$100$ boxes of fruits - pick $51$ and get at least half of each type?

Friend told me this one, I'm completely stuck but also completely fascinated:

There are $100$ boxes with apples, oranges and bananas (mixed). How to Prove that you can pick $51$ boxes and to get at least half of all apples, at least half of all oranges and at least half of all bananas?

Edit: You can take a look in the boxes.

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What if there is only 2 apples in one box and the rest of the boxes have none? :/ – BBischof Aug 15 '10 at 22:19
@BBischof I guess you look in the boxes ;) – Jonathan Fischoff Aug 15 '10 at 22:34
@BBischof, at least half, so having more than half is okay. – Joshua Shane Liberman Aug 15 '10 at 23:55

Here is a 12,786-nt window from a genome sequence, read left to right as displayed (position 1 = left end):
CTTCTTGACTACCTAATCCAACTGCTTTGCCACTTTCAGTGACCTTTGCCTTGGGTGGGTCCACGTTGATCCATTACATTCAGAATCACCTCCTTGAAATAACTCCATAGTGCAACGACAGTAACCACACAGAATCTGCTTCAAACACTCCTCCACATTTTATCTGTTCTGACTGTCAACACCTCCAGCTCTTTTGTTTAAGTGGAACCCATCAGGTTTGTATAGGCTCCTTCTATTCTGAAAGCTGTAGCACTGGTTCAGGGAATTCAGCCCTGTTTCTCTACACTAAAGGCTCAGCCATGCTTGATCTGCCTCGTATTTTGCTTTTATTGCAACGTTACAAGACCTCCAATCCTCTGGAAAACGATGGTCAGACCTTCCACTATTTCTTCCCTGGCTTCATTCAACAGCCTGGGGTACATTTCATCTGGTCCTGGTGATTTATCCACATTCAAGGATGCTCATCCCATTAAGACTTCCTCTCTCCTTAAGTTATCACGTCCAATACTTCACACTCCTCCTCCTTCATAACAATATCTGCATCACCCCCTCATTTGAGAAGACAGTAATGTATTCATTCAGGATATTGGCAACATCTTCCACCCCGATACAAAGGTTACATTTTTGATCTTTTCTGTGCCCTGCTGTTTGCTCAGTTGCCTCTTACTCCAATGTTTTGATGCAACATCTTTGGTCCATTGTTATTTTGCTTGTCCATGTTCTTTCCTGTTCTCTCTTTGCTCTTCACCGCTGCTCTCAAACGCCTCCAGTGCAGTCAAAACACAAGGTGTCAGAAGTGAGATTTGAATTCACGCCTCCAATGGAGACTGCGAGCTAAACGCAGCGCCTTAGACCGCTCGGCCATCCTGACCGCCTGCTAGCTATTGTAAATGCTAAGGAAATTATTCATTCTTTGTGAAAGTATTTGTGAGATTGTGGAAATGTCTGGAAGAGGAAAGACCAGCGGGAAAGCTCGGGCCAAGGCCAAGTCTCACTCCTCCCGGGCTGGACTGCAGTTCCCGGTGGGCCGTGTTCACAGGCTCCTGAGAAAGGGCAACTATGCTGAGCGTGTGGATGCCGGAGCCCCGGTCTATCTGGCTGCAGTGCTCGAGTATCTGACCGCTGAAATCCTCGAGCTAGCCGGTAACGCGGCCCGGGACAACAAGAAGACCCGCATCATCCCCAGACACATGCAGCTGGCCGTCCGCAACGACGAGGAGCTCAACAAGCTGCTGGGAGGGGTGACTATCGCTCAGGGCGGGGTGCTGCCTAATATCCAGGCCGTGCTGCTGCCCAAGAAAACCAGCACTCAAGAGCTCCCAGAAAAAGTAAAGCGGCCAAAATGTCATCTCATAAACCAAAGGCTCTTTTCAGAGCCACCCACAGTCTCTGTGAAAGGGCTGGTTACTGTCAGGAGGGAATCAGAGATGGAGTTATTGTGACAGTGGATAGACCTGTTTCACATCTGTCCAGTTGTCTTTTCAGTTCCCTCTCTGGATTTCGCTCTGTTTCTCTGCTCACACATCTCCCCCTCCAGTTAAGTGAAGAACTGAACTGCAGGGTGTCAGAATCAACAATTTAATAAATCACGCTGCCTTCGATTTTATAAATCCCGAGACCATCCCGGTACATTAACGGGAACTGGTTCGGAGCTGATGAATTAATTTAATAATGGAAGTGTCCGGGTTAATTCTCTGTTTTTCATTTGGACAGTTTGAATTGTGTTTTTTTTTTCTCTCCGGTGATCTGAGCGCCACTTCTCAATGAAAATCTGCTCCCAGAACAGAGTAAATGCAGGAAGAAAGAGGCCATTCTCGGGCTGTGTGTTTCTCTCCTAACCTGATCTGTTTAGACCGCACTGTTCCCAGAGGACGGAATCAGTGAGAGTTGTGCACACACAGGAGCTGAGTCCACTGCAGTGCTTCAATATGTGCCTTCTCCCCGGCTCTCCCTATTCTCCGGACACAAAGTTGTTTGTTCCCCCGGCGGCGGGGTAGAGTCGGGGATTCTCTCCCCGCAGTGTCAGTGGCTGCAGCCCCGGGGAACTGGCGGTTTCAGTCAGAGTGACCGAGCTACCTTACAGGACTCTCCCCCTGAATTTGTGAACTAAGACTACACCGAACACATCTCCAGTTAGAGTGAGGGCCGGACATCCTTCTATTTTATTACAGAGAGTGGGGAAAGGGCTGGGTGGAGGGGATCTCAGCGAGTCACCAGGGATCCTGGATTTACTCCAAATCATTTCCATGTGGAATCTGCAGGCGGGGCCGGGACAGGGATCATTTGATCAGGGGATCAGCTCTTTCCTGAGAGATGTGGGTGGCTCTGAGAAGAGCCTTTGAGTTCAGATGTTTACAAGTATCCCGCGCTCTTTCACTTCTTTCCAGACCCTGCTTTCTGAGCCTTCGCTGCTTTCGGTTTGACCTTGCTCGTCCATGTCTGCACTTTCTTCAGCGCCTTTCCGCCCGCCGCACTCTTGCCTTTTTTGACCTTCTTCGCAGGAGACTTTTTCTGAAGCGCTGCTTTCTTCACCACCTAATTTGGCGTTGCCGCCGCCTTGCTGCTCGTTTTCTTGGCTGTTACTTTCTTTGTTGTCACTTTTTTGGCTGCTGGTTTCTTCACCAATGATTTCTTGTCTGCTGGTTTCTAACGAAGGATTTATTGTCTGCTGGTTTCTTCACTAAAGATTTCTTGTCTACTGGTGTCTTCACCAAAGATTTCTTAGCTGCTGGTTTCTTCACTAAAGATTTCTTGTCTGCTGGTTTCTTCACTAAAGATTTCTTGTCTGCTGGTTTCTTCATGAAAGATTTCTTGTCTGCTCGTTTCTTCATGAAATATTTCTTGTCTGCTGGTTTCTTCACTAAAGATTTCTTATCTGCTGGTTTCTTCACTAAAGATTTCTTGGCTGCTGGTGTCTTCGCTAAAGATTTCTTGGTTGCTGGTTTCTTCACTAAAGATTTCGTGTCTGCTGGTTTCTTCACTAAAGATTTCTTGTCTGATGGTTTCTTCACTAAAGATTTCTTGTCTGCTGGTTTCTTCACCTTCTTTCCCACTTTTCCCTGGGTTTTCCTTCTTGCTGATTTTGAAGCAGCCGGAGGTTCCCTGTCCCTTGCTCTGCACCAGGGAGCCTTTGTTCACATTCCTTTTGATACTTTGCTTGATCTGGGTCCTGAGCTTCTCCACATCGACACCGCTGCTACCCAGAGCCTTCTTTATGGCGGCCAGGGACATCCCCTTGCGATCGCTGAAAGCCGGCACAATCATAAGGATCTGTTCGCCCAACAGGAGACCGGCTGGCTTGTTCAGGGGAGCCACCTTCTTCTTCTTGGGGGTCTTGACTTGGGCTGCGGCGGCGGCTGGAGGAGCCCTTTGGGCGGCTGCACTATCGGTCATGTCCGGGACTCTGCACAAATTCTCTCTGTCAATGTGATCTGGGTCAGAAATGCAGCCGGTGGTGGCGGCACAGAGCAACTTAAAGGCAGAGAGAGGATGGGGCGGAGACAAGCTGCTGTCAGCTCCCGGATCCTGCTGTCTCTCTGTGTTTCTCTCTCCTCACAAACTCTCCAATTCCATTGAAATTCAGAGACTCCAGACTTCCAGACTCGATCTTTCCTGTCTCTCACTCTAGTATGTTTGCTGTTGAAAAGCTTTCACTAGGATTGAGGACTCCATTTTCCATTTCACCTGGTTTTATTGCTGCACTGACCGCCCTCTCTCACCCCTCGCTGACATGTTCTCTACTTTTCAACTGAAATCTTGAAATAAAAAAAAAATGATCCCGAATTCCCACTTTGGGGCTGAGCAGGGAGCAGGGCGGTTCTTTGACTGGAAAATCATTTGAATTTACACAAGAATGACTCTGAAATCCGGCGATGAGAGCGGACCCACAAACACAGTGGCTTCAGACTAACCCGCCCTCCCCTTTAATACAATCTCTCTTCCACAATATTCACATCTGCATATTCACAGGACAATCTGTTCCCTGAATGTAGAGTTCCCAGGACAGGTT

@Joshua I am implying that there would be no solution, because no 51 boxes would be guaranteed to have that one box. – BBischof Aug 16 '10 at 0:48
@Jon Cheater!!!!!!! – BBischof Aug 16 '10 at 0:49

This is apparently a (hard) problem from the Russian Math Olympiad which no one in the exam solved.

See here for a list of questions in that exam: http://www.artofproblemsolving.com/Forum/viewtopic.php?f=125&t=32171

A solution for this problem is here: http://www.artofproblemsolving.com/Forum/viewtopic.php?p=1367869#p1367869

A hint that was given (by Fedor Petrov):

If we have $2k$ boxes, we may partition them into two groups of $k$ boxes in such a way that number of apples in both groups differ by at most the maximal number of apples in a single box, and the same for oranges.

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Ok, now I don't feel like complete idiot for not being able to solve it. Formulation sounds very innocent. What a beautiful problem! – n0vakovic Aug 16 '10 at 8:16
No one solved it in a Russian maths olympiad! Man that is hard – Casebash Aug 16 '10 at 9:18